All of these examples have helped give rise to the awareness of skateboarding culture, and in doing so, influenced many others who previously had never gone near a skatepark.
Skate, Tony Hawk’s Pro Skater and Skate or Die, were all huge successes in the early console gaming world.
What is most important to note, is that millions of copies of these games and sequels to these games were sold over the years, and yet did the sale of skateboards or skate related items increase in comparison? Not even close.
The popularity of these games has helped propel the skaters featured in them to new heights, injecting money into the indusrty. The have also provided a great way for people to feel connected to skating, motivated kids to get on a board and provided a safe space for older skaters to re-live their youth
So has skateboardings influence on gaming been positive?
In the sense of gaining more influence and being exposed to a wider audience, I would say yes. Not only did the games provide enjoyment for their players, but they stayed true to their cultural beliefs, and in doing so “spreading the word”, so to speak.
Oh, and if you're listening EA Games, hurry up with Skate 4 FFS!
You cannot talk about skating culture without talking about ART.
The two go hand in hand, as one of the most famous ways to rebel against the man, is to leave your “Tag” on the street.
From the early street artists you could see all kinds of paint throughout the local skate park. Over the years this form of artistic expression has been embraced by the classical artists, with many street artists now being accepted for their art and not for the rebellion.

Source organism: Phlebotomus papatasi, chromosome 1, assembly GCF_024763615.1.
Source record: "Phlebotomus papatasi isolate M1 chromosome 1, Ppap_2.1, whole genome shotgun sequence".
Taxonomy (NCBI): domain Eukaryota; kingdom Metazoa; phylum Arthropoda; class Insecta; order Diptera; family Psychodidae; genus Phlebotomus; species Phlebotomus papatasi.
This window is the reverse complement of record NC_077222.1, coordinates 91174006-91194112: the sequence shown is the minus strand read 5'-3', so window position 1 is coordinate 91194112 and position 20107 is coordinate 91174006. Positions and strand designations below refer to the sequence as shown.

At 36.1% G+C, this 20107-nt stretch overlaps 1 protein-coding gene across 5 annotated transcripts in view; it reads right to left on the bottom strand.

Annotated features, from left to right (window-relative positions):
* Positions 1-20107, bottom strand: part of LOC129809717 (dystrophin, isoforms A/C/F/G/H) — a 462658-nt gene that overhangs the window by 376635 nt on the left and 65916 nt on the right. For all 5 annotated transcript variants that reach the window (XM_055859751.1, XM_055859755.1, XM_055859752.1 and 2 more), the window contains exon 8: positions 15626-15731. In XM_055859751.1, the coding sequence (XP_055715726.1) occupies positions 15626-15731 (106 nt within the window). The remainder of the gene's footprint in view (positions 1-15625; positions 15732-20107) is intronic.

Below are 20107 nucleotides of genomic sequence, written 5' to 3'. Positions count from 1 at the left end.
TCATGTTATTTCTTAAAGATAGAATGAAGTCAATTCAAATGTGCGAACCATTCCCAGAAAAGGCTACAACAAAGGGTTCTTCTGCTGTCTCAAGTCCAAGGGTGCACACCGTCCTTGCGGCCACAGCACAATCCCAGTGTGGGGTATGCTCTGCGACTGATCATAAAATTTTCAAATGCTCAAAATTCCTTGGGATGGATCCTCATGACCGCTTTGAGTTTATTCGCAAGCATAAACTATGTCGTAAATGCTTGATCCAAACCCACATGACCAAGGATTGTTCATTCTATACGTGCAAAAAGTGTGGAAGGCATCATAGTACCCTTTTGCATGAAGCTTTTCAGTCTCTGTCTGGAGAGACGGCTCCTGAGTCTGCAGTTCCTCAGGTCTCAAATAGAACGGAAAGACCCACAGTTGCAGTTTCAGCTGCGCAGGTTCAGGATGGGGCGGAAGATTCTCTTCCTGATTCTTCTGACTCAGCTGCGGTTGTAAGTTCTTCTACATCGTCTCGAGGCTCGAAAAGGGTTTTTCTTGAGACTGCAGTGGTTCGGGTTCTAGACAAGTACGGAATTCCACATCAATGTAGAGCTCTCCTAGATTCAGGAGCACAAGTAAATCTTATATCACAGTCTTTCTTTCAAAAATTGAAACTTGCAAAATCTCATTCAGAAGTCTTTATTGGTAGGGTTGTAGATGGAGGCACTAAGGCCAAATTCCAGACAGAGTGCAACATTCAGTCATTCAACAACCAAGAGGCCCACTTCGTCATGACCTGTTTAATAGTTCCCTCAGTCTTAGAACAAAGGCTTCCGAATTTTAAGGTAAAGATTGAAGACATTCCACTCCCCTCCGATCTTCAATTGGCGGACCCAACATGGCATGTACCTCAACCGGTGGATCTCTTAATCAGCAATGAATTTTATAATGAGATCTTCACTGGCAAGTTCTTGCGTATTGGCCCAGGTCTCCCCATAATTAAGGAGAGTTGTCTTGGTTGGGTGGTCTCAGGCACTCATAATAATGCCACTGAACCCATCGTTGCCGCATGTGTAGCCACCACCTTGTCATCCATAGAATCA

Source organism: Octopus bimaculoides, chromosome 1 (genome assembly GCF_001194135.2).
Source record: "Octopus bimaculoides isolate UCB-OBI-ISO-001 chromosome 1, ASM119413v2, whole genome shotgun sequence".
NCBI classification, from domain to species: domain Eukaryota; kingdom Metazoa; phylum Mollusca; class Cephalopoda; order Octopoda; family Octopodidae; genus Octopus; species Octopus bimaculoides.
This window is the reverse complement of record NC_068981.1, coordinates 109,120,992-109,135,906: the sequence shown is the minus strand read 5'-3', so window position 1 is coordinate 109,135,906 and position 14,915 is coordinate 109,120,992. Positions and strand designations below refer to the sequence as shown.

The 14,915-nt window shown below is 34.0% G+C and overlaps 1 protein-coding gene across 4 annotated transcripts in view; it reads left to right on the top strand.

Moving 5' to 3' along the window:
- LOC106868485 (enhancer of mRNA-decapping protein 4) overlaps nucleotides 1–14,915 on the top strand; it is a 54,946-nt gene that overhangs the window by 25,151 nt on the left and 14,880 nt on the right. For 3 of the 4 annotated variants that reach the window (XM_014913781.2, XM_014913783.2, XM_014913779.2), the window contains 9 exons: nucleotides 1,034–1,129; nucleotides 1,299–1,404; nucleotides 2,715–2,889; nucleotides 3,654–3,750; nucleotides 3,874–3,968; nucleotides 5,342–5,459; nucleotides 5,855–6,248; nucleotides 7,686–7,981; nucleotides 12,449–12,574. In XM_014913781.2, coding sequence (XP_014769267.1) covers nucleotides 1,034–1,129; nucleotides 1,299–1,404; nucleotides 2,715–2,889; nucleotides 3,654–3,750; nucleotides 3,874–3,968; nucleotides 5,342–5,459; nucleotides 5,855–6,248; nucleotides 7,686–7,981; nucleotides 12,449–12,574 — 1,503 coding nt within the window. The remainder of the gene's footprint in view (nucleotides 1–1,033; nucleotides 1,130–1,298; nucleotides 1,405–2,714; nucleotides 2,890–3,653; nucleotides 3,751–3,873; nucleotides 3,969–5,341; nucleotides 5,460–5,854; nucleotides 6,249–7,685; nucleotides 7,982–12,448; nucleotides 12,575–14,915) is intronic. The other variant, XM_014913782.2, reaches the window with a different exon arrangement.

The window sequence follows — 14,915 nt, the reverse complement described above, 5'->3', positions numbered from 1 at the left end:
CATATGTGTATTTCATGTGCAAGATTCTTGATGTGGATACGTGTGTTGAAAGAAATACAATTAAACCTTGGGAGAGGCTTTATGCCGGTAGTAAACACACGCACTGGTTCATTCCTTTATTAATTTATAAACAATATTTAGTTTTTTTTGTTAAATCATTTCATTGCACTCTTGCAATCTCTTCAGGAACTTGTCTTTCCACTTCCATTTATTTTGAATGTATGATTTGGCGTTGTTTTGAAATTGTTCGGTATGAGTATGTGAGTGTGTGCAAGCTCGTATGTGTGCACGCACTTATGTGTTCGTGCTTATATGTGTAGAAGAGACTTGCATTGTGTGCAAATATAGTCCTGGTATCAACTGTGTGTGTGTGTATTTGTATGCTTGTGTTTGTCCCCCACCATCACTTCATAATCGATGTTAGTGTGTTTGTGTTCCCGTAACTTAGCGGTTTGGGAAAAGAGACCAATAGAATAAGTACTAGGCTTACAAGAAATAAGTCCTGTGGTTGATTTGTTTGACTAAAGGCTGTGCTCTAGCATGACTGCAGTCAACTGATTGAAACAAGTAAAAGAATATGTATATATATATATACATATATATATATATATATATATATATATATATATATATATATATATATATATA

Street art is quickly becoming a global obsession, with many capital cities embracing the look and feel of the street. Cities such as Copenhagen, New York and London can all been seen with iconic street pieces that add to the cities look.
Who would have thought that what was once seen as an act of rebellion would now be embraced by national government?
Naturally, after all the exposure that the 3 examples above created, fashion was eventually going to be affected, by skateboarding culture.
Fashion designers and clothing brands were exposed to skateboarding culture as time went by, and began to see market opportunities to target the popular activity. Brands that initially were niche, and just for skaters have become super mainstream, Vans and Santa Cruz being standouts. Even Thrasher, the seminal skate magazine has become such a popular fashion brand that many skaters actively shun their shirts.
It is not uncommon to see a bunch of dudes in old school black Vans, Santa Cruz socks and a Thrasher T sipping craft beers, who wouldnt know the difference between a McTwist and a Big Mac.
Many of skateboarding’s purists have rejected mainstream celebrities from wearing skating fashion, saying that they simply don't get it. Over time however, brands have made this kind of clothing fashionable, much the same way as the skate punk bands of the late 80’s and early 90’s crossed over to more popular audiences, and in doing so exposed the sport of skating to the masses.
Skateboarding has definitely made an impact, there is no doubt about it, but has it been for the better, and in becoming more popular, has it taking away some of the spark the early skaters created?
It is a hard question to answer, and I am sure some of the early skaters would be disgusted in what their favourite past time has become.
Like anything, there are opinions on both sides, but it is definitely clear that with the larger exposure that different artforms and industries bring, the popularity and acceptance of skateboarding only gets bigger. And this has to be a good thing right?